May 1 2009 Friday
Topic: "Brunch With Bernie" Senator Bernie Sanders www.sanders.senate.gov
Topic: "News Under the Radar" Christy Harvey of the Center for American Progress joins Thom www.americanprogress.org
Thom is Brilliant, and Bernie is such a breath of fresh air every Friday afternoon.
I've deicded and curious if us Thom listeners can start a new phrase.
As that idiot Hannity calls people who fail to look at facts and join his garbage spewing rants " Hannitized".
Perhaps we can call people who actually are intelligent, and look at factual evidence "Hartmanneducated!"
I realize Thom isn't as Egotistical as "Sean Vanity" however :)
We could also push to change Fox News channel to Fox Entertainment channel :)
Can't wait to hear the show, read the new book, and continue to spread the word about Hartmann! Thanks for everything you and your listeners do Thom and Bernie!!
How can all of "The Best And The Brightest" students be educated for productive roles in society? It is they, who must cooperate, and quickly and reliably respond, in times of crisis, and with the best answers! IMO, our greatest crisis as a society, may be our lack of international friends?
Max Keiser slays the corporatist overlords that run this country and confirms Thom's "theory" on the hedge funds auto industry cannibalists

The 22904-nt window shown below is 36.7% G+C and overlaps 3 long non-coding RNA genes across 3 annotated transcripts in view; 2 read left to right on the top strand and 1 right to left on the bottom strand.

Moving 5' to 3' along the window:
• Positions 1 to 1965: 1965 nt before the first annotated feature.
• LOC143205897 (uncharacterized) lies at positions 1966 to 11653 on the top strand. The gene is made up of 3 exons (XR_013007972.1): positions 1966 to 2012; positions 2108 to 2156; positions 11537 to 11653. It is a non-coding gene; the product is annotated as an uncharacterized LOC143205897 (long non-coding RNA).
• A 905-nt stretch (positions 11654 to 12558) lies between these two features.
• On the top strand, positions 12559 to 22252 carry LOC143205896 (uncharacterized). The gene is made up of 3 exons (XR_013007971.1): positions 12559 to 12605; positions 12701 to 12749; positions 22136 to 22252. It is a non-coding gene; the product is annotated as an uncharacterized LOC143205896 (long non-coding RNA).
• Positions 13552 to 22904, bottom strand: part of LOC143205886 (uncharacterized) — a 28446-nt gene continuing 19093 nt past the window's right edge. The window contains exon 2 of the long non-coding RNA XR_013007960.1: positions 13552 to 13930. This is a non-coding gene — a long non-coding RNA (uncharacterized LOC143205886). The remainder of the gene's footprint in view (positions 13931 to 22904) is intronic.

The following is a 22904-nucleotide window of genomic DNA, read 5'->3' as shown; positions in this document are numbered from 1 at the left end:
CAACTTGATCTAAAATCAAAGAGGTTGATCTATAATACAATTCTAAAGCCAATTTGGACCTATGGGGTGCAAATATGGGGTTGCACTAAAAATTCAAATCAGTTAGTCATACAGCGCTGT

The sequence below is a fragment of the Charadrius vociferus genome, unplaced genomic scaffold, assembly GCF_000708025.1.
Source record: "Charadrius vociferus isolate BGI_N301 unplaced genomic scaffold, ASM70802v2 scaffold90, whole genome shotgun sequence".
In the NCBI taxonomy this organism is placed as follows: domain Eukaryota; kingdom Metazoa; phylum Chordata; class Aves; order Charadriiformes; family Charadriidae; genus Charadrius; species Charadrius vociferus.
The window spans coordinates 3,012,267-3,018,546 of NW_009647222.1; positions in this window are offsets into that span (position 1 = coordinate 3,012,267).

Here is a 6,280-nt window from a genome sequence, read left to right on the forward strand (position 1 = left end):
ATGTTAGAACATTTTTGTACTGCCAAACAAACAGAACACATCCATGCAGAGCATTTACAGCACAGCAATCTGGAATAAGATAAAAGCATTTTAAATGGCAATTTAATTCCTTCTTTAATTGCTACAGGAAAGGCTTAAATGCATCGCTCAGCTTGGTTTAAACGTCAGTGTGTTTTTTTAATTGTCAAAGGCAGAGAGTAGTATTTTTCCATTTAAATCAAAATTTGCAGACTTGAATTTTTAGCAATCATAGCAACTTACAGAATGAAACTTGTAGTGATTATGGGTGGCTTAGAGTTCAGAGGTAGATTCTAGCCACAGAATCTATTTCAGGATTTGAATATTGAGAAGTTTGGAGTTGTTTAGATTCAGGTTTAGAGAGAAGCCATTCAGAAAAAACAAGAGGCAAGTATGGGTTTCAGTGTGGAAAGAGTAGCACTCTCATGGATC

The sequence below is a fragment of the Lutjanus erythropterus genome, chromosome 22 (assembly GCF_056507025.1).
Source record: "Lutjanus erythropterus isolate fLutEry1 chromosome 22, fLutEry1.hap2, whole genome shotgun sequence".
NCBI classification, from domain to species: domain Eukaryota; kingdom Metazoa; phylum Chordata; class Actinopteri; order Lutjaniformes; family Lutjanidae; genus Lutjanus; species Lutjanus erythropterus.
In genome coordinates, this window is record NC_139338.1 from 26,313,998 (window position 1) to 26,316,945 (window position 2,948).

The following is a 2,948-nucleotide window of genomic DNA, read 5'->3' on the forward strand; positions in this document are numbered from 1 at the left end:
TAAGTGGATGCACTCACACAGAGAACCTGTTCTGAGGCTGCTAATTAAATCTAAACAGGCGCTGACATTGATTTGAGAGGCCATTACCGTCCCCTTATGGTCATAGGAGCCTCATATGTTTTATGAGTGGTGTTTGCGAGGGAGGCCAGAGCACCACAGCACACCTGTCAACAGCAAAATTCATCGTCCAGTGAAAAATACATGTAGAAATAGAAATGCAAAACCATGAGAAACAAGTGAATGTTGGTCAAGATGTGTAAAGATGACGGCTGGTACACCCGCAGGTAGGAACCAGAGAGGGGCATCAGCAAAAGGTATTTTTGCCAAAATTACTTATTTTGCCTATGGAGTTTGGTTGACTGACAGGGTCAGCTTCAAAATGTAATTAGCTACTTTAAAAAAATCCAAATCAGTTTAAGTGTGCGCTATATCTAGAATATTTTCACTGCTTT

Want to know which hedge funds deserted Chrysler? Here's the info:
Update: JPMorgan Chase may have been willing to deal. It was a couple of hedge funds that were the final holdouts.
The holdouts are no longer the big four banks (and TARP recipients) that together own 70 percent of Chrysler's debt. Both the Journal and the Washington Post have fingered three hedge funds -- Oppenheimer Funds, Perella Weinberg Partners' Xerion Capital Fund and Stairway Cap Management -- as the sticklers. The government is faced with the unenviable prospect of getting unanimous consent from all the bondholders to make a deal, which gives the hedge funds extraordinary leverage. In the parlance of Wall Street, taking a hit on what you are owed is known as a "haircut." The hedge funds seem to be allergic to the barbershop.